Petitioner presented no direct testimony on the use history of the building and relied exclusively on documentary evidence. Petitioner's principal piece of documentary evidence and, in fact, the only piece of documentary evidence relating to the use of the building at the time of the 1950 zoning change, was a certificate of occupancy issued on October 14, 1949[4] to the Chesapeake & Potomac (C & P) Telephone Company. This 1949 certificate described the use of the building as a "telephone exchange[[5]] and auxiliary services, training school for employees and office building." Petitioner argues that this description indicates there were three principal uses of the building in 1950; that the telephone company's office use was a substantial and independent use; and that, therefore, this office use is a nonconforming use which may be continued automatically under § 5-419 by Liberty Lobby, Inc.

The Board first noted that, if the telephone company's office use in 1950 were an accessory use, the accessory office use could not become the basis for a principal nonconforming office use by Liberty Lobby. The Board then concluded that petitioner did not carry its burden of establishing that the office use existing in 1950 was more than an accessory use; that any existing nonconforming rights are limited to those associated with the telephone exchange use;[6] that the Board was precluded by its change in use regulations from granting a special exception for the change in use from telephone exchange to a Liberty Lobby office building;[7] and that, therefore, petitioner must seek a use variance from the Board in order to use the building as a Liberty Lobby office building.

III

The Board's decision to affirm the Deputy Administrator's denial of petitioner's application for a new certificate of occupancy was based on a sound interpretation of § 5-419 and the zoning regulations and a fair and proper allocation of the burden of proof.

*133 The Board's interpretation of § 5-419 and the zoning regulations precludes the Board from basing lawful nonconforming use status on what was an accessory use at the time of the change in zoning regulations. This interpretation comports with the mandate contained in the zoning regulations that nonconforming uses be strictly regulated, and comports with the law, as well. See Sheridan-Kalorama Neighborhood Council v. District of Columbia Board of Zoning Adjustment, supra. Moreover, this interpretation is consistent with discussions of nonconforming uses by scholars who stress that what is an accessory use at the time restrictive zoning regulations are adopted cannot become the basis for a principal nonconforming use. To permit an accessory use to become the basis for a principal nonconforming use would be to undercut the general policy underlying the zoning regulations the policy of restricting nonconforming uses in order to promote ultimate conformity. See generally 3 A. Rathkopf, The Law of Zoning and Planning 58-18, -19, -21, -22 (4th Ed. 1980); 6 P. Rohan, Zoning and Land Use Control, §§ 41-03 [2][a], 41.03[3][e] (1978). We, therefore, uphold the Board's interpretation of the applicable zoning regulations. See George Washington University v. District of Columbia Board of Zoning Adjustment, supra at 1348 (agency's interpretation of regulations should be upheld unless plainly erroneous or inconsistent with the regulations).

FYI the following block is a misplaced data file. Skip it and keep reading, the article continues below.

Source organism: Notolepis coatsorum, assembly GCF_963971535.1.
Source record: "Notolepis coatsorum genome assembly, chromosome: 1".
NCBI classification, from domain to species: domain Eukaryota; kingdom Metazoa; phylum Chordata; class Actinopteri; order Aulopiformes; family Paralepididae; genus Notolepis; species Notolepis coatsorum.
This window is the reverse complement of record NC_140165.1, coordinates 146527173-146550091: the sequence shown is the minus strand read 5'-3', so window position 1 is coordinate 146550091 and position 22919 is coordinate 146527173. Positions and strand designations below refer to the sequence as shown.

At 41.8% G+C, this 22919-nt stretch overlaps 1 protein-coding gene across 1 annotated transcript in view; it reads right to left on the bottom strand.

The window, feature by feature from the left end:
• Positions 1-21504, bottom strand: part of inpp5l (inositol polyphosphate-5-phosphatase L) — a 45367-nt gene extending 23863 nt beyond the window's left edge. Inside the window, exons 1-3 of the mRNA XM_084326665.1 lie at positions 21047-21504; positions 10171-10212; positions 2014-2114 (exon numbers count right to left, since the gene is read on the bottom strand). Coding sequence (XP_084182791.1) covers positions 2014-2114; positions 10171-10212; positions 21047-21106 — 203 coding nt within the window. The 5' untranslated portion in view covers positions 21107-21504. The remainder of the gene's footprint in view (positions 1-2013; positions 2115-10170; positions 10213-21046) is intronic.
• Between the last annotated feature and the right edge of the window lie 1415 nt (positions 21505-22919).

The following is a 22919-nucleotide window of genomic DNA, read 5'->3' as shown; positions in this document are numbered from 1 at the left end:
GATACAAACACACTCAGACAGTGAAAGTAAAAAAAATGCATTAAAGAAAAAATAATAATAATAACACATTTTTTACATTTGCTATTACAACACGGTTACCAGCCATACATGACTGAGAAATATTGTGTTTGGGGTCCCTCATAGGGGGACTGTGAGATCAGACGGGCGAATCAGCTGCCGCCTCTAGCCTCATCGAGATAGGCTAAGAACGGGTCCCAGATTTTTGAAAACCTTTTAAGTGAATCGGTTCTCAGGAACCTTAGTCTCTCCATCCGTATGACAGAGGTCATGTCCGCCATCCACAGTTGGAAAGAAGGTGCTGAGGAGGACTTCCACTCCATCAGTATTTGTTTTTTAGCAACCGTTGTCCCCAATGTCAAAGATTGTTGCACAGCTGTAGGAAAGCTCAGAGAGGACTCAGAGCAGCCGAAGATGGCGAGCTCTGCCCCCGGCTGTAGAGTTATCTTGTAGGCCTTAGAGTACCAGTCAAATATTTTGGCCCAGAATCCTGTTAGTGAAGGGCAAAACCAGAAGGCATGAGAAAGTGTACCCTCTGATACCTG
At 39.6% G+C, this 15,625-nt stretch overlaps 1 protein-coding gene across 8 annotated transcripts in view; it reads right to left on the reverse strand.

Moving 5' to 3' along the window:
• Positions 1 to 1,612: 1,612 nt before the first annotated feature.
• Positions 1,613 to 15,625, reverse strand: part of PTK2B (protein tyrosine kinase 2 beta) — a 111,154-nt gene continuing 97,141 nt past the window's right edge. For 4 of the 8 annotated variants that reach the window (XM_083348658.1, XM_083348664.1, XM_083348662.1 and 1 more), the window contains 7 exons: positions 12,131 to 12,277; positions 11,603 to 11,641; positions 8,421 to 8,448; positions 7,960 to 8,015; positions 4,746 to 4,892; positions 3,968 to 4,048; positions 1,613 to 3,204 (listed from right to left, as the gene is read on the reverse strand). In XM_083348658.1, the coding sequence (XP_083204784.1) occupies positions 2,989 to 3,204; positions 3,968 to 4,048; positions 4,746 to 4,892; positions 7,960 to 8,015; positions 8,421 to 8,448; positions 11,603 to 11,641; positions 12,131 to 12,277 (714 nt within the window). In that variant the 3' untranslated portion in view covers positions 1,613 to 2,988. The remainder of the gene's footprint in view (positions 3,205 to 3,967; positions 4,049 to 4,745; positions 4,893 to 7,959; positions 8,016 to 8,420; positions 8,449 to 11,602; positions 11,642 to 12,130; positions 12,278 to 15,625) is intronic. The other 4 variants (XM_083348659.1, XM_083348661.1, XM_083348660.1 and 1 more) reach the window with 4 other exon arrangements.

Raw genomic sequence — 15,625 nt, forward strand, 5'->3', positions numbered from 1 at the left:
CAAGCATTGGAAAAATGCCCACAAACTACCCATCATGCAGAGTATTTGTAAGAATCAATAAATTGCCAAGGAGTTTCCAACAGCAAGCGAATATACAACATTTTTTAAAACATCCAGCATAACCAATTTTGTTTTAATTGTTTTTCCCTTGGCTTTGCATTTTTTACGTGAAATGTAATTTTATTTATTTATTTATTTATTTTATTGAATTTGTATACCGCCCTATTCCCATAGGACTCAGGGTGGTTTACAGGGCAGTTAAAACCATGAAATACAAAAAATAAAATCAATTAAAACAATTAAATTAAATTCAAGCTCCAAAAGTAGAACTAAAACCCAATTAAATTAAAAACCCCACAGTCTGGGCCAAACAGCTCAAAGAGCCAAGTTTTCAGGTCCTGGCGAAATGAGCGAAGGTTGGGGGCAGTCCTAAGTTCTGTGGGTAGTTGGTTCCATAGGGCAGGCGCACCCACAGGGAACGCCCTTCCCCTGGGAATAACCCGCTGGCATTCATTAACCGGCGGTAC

The Board also correctly placed the burden on petitioner to establish that there was a prior office use of a substantial nature (i.e., an office use that was more than accessory) which could be continued without the necessity of considering the change in use regulations. Because nonconforming uses are not favored, this court has held that the party asserting the right to the continuation of a nonconforming use must carry the burden of proof. Petitioner must establish at the administrative level that his use existed at the time of the enactment of the restrictive zoning regulation, that it was a lawful use at that time, and that it was a use entitled to be protected and preserved. See Bernstein v. District of Columbia Board of Zoning Adjustment, D.C.App., 376 A.2d 816, 819 (1977); Vogl v. Baltimore, 228 Md. 283, 287, 179 A.2d 693, 696 (1962). See generally 6 P. Rohan, supra, § 41.03[6], at 41-94 n.103.